You can’t shine a light in one corner with out the other three corners becoming darker.
Who said that? Jung maybe? Or some Jungian? I have no idea – but we’ll go with that… it sounds Jungian enough.
And nothing makes this clearer to me than when I am pressed into large groups of psychotherapists, social workers and psychologists. Nothing makes me want to leave my profession more than listening to other members of my profession.
And being terrified that I am hearing myself.
I am usually either lured in by the wish to hear a specific author speak on their area of expertise, or forced (grousing the entire time) by professional mandate to maintain licensure or certification.
And if I can just sit quietly and read a book, or listen to music or embroider before the presentation begins – if I can close out the chit chat, and the jockeying for status and position, if I can just ignore all the narcissistic injuries and the needs and the hungers that seem to be pouring out of all these well-scrubbed people in glasses, with their expensive sweaters and sensible shoes, if I can just get to the part where there is a teacher who is going to talk – and who might even say a lot that is useless for me- but who will hopefully leave me with one or two gems – just a single lovely, good, and useful idea, one new thought, one interesting insight into one case – I will be good. It will all be worth it. If I can just toss up my filter to screen out everyone around me except the person far away on the podium…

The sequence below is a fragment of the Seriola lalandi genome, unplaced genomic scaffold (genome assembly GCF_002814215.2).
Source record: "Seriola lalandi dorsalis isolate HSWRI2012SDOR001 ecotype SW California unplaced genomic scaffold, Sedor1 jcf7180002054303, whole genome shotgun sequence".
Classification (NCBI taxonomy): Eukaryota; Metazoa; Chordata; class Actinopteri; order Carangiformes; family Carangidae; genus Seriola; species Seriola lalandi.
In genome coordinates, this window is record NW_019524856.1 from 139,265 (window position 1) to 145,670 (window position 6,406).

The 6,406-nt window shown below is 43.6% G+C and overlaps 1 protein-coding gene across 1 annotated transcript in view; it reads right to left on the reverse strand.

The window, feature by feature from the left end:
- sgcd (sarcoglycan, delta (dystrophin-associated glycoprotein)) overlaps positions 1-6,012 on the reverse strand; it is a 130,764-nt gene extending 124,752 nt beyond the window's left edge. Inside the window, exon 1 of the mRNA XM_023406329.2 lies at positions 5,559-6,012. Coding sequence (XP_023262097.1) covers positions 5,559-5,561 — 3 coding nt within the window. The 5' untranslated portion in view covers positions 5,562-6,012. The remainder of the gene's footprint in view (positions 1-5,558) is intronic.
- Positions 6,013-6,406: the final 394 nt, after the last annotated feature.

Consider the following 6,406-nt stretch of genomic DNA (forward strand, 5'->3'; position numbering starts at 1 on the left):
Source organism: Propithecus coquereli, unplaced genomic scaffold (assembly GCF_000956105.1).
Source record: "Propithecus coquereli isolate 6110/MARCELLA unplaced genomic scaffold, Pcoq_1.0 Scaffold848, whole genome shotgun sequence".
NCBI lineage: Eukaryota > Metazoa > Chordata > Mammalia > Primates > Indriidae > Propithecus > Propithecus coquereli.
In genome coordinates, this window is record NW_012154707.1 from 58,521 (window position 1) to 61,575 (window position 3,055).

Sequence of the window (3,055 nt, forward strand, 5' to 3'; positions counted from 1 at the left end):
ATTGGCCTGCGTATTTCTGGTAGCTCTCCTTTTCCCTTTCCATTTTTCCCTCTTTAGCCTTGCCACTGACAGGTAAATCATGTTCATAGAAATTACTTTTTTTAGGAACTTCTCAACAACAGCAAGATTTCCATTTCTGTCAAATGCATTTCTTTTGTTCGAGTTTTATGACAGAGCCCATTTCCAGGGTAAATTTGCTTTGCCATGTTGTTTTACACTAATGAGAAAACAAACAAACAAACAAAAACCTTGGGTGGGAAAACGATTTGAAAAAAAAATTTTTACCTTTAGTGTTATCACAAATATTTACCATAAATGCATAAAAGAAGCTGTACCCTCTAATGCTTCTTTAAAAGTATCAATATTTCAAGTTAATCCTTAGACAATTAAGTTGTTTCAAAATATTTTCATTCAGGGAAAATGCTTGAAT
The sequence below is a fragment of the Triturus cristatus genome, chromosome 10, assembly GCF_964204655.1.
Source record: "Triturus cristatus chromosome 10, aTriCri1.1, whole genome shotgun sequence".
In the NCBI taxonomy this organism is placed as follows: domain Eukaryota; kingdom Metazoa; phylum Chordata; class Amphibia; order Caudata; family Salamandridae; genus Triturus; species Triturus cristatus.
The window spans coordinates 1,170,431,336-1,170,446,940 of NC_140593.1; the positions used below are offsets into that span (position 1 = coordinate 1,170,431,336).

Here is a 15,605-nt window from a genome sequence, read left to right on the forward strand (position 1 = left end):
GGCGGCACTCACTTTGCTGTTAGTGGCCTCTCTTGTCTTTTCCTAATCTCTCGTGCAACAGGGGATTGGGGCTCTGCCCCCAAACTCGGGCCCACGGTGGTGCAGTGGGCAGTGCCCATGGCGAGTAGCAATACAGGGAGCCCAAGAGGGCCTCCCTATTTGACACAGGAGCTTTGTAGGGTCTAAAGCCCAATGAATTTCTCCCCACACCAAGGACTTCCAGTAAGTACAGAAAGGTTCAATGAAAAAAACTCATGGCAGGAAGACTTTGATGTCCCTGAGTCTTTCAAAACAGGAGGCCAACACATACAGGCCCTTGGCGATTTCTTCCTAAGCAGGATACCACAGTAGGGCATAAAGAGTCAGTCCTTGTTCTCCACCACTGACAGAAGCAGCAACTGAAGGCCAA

But sometimes I can’t. Sometimes my filter is down, or I forgot my knitting bag, or my phone battery is on 12 percent. Sometimes the presenter wants us to break into small groups, or introduce ourselves to our neighbors on either side, or worse: wants to lead us in an exercise.
Then it is inescapable and I see the marks that this profession has left on all of us, the starvation to share our perceptions, to have our work acknowledged. I hear how needy and hungry it makes all of us. How all our profound insight can leave us blinded to each other and ourselves outside of the consultation room. Used to hiding behind our professional persona we are too accustomed to our utterings being treated as the Words of the Gods and are annoyed and agitated when they are not greeted as sacred pearls of wisdom by our peers. In love with our clients, enthralled with their growth, and drunk with the fantasy that we have done something “right” to facilitate their transformation, we overshare uninteresting self-congratulatory details of our client’s therapeutic successes – like way too many baby pictures – patting ourselves loudly on the back because as private practitioners it is unlikely that anyone else will. We forget to seek out what may be actually useful or universal in the story we are telling. We forget that those around us are contending with the exact same starvation we are and may not want to feed us. At all.
Spending our days on the wrong side of our client’s projections – we cannot bear to be mis-perceived, or understood in inexact ways. Or invisible.
Heads nod. Tongues click. Brows are empathically furrowed as case material is laid out. Hands shoot up in the comments and questions portion of the presentation. Points are made. Exceptions are taken. Opinions are expressed. Expertise is demonstrated.
And disagreed with.
“In my experience…”
“But don’t you think….”
“I’ve found that when….”
“I worked with a similar population and one of the things I found to be very effective was…”
Yet somehow nothing at all is being said.